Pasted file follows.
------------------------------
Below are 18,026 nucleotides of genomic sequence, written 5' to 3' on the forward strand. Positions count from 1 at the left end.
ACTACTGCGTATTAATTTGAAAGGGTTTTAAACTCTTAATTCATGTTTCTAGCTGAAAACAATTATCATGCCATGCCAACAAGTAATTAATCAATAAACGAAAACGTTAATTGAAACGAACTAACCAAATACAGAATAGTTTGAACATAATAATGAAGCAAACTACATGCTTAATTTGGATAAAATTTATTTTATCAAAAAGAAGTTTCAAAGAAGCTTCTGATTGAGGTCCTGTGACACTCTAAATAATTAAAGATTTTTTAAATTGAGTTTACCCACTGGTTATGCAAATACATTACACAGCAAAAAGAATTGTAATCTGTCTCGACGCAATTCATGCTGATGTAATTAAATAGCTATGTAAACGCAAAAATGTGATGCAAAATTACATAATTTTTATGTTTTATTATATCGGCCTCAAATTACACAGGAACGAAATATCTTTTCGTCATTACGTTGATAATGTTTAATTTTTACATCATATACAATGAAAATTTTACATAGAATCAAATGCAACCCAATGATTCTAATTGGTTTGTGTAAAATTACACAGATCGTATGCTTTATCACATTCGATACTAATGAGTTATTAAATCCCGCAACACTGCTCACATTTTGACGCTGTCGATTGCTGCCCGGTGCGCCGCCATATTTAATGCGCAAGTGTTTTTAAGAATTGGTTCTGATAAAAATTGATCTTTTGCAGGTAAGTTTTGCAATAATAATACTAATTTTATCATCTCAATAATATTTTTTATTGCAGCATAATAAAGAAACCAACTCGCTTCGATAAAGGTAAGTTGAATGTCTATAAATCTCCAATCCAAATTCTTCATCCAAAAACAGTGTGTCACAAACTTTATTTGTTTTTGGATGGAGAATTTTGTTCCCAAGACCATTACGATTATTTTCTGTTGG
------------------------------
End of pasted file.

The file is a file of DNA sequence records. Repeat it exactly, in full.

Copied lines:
Below are 18,026 nucleotides of genomic sequence, written 5' to 3' on the forward strand. Positions count from 1 at the left end.
ACTACTGCGTATTAATTTGAAAGGGTTTTAAACTCTTAATTCATGTTTCTAGCTGAAAACAATTATCATGCCATGCCAACAAGTAATTAATCAATAAACGAAAACGTTAATTGAAACGAACTAACCAAATACAGAATAGTTTGAACATAATAATGAAGCAAACTACATGCTTAATTTGGATAAAATTTATTTTATCAAAAAGAAGTTTCAAAGAAGCTTCTGATTGAGGTCCTGTGACACTCTAAATAATTAAAGATTTTTTAAATTGAGTTTACCCACTGGTTATGCAAATACATTACACAGCAAAAAGAATTGTAATCTGTCTCGACGCAATTCATGCTGATGTAATTAAATAGCTATGTAAACGCAAAAATGTGATGCAAAATTACATAATTTTTATGTTTTATTATATCGGCCTCAAATTACACAGGAACGAAATATCTTTTCGTCATTACGTTGATAATGTTTAATTTTTACATCATATACAATGAAAATTTTACATAGAATCAAATGCAACCCAATGATTCTAATTGGTTTGTGTAAAATTACACAGATCGTATGCTTTATCACATTCGATACTAATGAGTTATTAAATCCCGCAACACTGCTCACATTTTGACGCTGTCGATTGCTGCCCGGTGCGCCGCCATATTTAATGCGCAAGTGTTTTTAAGAATTGGTTCTGATAAAAATTGATCTTTTGCAGGTAAGTTTTGCAATAATAATACTAATTTTATCATCTCAATAATATTTTTTATTGCAGCATAATAAAGAAACCAACTCGCTTCGATAAAGGTAAGTTGAATGTCTATAAATCTCCAATCCAAATTCTTCATCCAAAAACAGTGTGTCACAAACTTTATTTGTTTTTGGATGGAGAATTTTGTTCCCAAGACCATTACGATTATTTTCTGTTGG